The Letters of Abelard and Heloise


About this time, correspondence began between the two former lovers. What exists today consists of seven letters (numbered Epistolae 2–8 in Latin volumes, since the Historia Calamitatum precedes them as Epistola 1). Four of the letters (Epistolae 2–5) are known as the 'Personal Letters', and contain personal correspondence. The remaining three (Epistolae 6–8) are known as the 'Letters of Direction'.

Héloïse responded, both on the behalf of the Paraclete and herself. In letters which followed, Héloïse expressed dismay at problems that Abélard faced, but scolded him for years of silence following the attack upon him, since Abélard was still wed to Héloïse.

Thus began a correspondence both passionate and erudite. Héloïse encouraged Abélard in his philosophical work, and he dedicated his profession of faith to her. But there is an underlying tenor of despair on Heloise's part. She reminds him that she did not want to marry him, that she preferred to be his whore rather than his wife, preferring freedom to chains.[17] Abélard insisted that he had never truly loved her, but only lusted after her, and that their relationship was a sin against God. He then recommended her to turn her attention toward the only one who ever truly loved her, Jesus Christ, and to consecrate herself fully from then on to her religious vocation.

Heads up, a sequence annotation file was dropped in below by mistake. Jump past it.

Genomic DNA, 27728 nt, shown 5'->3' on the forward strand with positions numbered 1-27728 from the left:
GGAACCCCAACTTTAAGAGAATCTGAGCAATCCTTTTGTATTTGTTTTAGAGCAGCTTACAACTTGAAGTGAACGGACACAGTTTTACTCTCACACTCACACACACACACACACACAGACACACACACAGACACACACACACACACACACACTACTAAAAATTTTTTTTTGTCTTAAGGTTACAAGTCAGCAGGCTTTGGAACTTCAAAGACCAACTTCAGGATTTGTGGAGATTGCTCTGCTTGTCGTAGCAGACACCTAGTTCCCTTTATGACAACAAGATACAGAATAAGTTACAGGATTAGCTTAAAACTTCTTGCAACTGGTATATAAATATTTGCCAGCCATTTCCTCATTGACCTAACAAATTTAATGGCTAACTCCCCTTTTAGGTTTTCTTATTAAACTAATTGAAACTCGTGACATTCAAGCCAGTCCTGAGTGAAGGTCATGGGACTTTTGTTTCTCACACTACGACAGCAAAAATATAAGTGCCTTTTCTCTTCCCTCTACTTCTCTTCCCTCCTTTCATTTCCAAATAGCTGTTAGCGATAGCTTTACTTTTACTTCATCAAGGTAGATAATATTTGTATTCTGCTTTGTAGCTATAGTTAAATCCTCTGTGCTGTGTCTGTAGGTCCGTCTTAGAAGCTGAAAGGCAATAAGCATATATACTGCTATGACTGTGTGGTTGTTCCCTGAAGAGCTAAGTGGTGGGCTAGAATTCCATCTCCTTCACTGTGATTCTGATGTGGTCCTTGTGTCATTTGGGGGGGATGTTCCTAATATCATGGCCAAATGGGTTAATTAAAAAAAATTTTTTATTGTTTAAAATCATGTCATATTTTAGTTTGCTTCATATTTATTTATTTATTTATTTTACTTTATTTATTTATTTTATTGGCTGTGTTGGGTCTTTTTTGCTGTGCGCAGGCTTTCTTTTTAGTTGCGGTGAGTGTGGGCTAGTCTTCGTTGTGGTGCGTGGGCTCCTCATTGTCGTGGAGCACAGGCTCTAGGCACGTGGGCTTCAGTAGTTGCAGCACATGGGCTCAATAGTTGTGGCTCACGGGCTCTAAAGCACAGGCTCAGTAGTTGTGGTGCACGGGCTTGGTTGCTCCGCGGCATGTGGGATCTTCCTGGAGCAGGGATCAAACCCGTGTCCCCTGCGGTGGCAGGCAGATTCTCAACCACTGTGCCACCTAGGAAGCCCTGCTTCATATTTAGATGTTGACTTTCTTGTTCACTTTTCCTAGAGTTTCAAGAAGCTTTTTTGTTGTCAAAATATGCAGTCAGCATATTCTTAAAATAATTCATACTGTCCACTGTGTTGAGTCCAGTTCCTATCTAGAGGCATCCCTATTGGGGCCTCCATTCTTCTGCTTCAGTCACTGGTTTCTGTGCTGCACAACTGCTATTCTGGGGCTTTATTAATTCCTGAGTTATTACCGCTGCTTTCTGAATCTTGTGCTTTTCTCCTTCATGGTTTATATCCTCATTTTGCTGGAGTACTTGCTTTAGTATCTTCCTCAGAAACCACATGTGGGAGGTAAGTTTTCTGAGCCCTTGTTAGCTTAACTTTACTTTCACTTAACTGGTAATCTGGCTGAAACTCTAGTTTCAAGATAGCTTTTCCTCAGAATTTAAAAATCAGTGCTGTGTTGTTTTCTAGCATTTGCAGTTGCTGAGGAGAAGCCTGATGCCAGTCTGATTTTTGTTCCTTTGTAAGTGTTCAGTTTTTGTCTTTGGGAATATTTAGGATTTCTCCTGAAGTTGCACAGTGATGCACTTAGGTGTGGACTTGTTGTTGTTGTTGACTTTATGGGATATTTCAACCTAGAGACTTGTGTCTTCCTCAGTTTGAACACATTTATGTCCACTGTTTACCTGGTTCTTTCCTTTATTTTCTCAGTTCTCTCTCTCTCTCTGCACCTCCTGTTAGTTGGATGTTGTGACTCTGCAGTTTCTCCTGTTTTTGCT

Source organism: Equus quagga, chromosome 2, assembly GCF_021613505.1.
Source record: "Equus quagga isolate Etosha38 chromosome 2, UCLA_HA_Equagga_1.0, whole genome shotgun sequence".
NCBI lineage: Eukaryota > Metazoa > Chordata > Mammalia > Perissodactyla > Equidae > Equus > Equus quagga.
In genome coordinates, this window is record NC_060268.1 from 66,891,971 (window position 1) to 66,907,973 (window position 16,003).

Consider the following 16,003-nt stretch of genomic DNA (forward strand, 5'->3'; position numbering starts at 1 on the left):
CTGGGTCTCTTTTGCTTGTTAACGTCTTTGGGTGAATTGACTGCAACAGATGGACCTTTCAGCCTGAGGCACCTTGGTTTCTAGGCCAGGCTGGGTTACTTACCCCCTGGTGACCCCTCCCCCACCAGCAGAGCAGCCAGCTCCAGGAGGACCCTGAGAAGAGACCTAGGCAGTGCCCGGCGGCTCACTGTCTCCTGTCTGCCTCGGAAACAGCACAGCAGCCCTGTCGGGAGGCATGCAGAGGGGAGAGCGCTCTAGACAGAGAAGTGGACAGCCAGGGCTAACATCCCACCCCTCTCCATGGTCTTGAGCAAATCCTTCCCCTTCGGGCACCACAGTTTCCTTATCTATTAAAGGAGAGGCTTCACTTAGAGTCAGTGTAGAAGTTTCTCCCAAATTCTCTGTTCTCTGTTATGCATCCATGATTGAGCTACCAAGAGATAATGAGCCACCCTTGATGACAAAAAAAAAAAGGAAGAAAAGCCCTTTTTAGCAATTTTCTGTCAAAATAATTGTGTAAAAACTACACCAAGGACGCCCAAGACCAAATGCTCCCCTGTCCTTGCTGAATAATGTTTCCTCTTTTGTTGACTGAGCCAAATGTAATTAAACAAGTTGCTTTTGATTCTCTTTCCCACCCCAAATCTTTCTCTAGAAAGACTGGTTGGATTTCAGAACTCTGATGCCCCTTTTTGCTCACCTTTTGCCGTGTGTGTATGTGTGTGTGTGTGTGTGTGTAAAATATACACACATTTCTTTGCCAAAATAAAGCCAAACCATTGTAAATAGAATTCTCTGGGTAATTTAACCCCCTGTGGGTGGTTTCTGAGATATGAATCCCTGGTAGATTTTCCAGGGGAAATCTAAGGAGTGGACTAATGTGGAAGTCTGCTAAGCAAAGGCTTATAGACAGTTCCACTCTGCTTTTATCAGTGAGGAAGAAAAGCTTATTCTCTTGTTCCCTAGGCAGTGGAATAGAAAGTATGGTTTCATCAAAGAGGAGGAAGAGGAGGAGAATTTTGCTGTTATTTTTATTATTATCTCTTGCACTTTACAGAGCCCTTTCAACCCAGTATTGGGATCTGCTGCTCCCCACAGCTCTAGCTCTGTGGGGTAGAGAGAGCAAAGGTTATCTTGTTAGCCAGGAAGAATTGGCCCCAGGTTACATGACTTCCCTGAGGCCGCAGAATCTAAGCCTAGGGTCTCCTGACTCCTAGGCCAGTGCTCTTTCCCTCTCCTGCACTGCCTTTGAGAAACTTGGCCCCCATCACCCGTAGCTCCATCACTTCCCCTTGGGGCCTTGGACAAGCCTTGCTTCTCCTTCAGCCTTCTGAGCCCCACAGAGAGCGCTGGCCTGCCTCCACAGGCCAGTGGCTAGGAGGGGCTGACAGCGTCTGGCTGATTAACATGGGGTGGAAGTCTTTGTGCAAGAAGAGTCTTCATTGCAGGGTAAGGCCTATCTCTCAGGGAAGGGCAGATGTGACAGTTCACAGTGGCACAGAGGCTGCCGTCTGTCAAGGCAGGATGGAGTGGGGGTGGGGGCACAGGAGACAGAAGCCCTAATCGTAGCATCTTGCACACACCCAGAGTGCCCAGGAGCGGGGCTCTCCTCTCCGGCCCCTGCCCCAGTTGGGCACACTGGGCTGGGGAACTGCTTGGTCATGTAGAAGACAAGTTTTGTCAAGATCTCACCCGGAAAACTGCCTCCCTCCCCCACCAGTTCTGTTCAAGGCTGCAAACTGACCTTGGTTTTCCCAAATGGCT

At this point the tenor of the letters change.In the 'Letters of Direction', Heloise writes the fifth letter, declaring that she will no longer speak of the hurt that Abelard has caused her. The sixth is a long letter by Abelard in response to Heloise's first question in the fifth letter about the origin of nuns. In the long final, seventh letter, Abelard provides a Rule for the nuns at the Oratory of the Paraclete, again as requested by Heloise at the outset of the fifth letter.

The Problemata Heloissae (Héloïse's Problems) is a letter from Héloïse to Abélard containing 42 questions about difficult passages in Scripture, interspersed with Abelard's answers to the questions, probably written at the time when she was abbess at the Paraclete.

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